Adverse judgments and the rule of law

In previous years, governments that disagreed with judgments of the country’s highest appellate court would legislate in accordance with established constitutional principles to change it. This would involve a debate and a vote as an amending Bill passed through all of its stages in Parliament. Thus, when the House of Lords in Burmah Oil v Lord Advocate [1965] AC 75 held that the applicant was entitled to compensation for damage to its installations carried out by British Troops during the war to deny their use to the enemy, the Government responded by enacting the War Damages Act 1965 which retrospectively deprived Burmah Oil of its compensation.

The enactment of retrospective legislation is properly regarded as odious in the extreme but in that case perhaps justified in that it was thought that it was morally wrong that a large and wealthy multinational oil company whose commercial activities remained intact in a war fought by British soldiers who destroyed its facilities in Burmah should now seek to enrich itself further at the expense of the taxpayer in an economy in 1965 that had still not recovered from the war. But at least such arguments were fully aired in Parliament during the passage of the Bill, as indeed was Margaret Thatcher’s War Crimes Acct 1991 which was retrospective by 50 years at the date of its enactment.

Today, our government is rather more Machiavellian in seeking to destroy judgments with which it disagrees.

A-S and others v Secretary of State for Defence [2007] UKHL 26 held that British soldiers who imprison detainees during military campaigns abroad are bound by the Human Rights Act 1998, which prohibits torture and inhuman or degrading treatment The law lords dismissed arguments by the Ministry of Defence and by Lord Goldsmith, the attorney general, that the act did not apply to UK forces detaining foreign prisoners, in particular Baha Mousa, a Basra hotel receptionist who died while in British custody in 2003.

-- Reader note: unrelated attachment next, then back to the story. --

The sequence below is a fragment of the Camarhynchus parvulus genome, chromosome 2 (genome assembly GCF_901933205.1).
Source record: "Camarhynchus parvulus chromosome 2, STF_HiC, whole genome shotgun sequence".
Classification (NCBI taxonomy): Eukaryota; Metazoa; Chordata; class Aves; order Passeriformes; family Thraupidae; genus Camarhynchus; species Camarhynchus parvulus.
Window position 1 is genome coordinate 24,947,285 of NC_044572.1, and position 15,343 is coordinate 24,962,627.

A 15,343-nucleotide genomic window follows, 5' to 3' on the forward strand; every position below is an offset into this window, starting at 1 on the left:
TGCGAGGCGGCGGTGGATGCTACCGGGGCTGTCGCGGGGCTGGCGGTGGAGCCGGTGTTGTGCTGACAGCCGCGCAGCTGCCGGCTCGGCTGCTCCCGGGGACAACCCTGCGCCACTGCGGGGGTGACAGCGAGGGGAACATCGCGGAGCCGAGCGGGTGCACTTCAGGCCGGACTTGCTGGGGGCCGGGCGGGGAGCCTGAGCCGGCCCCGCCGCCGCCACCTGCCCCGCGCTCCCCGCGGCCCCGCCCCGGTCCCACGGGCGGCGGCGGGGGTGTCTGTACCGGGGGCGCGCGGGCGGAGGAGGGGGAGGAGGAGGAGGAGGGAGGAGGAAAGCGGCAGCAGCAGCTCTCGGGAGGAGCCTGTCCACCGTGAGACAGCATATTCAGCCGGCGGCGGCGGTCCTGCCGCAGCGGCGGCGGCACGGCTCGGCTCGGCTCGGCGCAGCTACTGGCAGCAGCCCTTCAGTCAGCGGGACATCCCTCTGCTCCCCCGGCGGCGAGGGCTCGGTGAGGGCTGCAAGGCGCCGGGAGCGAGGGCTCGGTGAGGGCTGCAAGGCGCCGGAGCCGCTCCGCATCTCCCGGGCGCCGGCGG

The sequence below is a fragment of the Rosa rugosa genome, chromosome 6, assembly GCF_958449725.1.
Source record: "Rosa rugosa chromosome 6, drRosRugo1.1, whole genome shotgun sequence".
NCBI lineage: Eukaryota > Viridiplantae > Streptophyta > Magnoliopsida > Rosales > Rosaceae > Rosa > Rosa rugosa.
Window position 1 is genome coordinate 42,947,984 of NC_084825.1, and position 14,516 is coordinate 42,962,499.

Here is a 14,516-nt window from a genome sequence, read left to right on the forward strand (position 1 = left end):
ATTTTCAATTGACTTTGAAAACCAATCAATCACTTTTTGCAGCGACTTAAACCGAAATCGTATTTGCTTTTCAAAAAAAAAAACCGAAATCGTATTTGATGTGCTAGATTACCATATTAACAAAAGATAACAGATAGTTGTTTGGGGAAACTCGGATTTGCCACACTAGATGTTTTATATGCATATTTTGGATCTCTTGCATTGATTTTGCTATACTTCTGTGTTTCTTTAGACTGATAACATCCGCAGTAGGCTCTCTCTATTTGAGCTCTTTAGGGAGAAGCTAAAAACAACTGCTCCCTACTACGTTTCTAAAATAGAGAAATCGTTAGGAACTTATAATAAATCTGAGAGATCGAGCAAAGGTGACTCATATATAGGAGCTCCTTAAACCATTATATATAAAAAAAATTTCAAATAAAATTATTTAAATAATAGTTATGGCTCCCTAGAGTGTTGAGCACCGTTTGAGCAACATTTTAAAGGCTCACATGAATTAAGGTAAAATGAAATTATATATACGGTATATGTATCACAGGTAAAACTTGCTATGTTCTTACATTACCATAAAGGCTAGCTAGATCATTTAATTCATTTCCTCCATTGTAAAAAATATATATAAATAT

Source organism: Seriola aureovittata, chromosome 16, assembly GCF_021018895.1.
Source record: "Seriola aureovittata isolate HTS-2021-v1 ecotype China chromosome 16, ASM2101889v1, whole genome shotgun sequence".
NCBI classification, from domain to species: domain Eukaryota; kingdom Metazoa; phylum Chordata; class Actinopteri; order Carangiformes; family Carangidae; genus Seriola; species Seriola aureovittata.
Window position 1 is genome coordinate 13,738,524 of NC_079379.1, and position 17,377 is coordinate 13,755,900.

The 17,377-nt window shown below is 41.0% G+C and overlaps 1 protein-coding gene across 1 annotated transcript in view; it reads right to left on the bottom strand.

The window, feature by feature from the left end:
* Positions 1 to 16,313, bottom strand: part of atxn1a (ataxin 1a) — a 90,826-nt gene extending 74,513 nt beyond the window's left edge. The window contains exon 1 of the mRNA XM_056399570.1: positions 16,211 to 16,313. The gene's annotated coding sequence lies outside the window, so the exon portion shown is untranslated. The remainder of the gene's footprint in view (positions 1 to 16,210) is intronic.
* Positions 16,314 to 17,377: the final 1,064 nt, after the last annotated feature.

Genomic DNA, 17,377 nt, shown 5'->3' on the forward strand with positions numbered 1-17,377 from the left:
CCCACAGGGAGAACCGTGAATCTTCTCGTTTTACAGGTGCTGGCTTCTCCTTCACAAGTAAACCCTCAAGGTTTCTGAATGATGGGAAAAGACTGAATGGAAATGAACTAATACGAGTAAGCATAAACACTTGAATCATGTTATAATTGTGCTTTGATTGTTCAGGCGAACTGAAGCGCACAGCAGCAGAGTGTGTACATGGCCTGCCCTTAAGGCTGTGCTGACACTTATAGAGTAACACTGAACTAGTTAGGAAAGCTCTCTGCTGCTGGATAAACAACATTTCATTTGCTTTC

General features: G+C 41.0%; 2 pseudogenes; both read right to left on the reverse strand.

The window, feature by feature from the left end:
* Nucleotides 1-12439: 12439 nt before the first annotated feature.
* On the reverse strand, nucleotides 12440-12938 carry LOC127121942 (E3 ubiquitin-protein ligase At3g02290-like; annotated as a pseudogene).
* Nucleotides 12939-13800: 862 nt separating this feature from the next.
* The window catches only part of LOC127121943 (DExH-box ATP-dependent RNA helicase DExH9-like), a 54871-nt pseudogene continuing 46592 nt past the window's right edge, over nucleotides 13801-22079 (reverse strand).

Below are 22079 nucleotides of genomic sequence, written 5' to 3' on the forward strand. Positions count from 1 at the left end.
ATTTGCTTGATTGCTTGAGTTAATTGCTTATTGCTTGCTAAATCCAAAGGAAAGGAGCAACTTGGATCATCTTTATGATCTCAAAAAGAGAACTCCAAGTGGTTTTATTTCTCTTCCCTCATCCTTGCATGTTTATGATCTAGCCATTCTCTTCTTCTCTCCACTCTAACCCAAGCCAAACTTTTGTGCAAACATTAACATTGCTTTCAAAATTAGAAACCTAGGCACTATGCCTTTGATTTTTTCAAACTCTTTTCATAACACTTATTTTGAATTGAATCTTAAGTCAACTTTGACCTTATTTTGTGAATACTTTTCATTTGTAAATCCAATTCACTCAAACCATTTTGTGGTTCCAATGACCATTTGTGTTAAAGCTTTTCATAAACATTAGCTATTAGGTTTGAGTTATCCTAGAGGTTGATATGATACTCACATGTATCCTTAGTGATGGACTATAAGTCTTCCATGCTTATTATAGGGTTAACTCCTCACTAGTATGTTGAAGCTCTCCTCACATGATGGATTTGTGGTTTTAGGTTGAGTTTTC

By a four to one majority, their Lordships ruled that the jurisdiction of the Human Rights Act applied overseas, including to detention centres over which British troops had "effective control".

The response of the government is not to engage Parliament in any debate, or risk potentially embarrassing controversy in the Press, instead, it has sought to engineer a very ‘British’ solution to the problem as they see it by ensuring that those affected by Human Rights abuses abroad are prevented from bringing cases against the Ministry of Defence by denying them access to legal aid to do so.

In its consultation Paper CP 12/89 entitled:Legal Aid: Refocusing on Priority Cases it states, at page 30:

“Our proposal is that legal aid would not normally be available for those who did not reside in the UK. Funding would continue to be available for British citizens (whether they were resident in the UK or not), and for citizens of some Commonwealth countries who have a right to settle here.”

Of course, the statement has the caveat that funding would be made available in ‘exceptional circumstances’ but it remains very doubtful indeed if a group of impecunious Afghanies either now or at some time in the future with a potentially valid claim against the United Kingdom government would be deemed ‘an exceptional circumstance’ by any government minister who values his job who would commit political suicide by exercising his discretion in favour of having such a case tested before the court..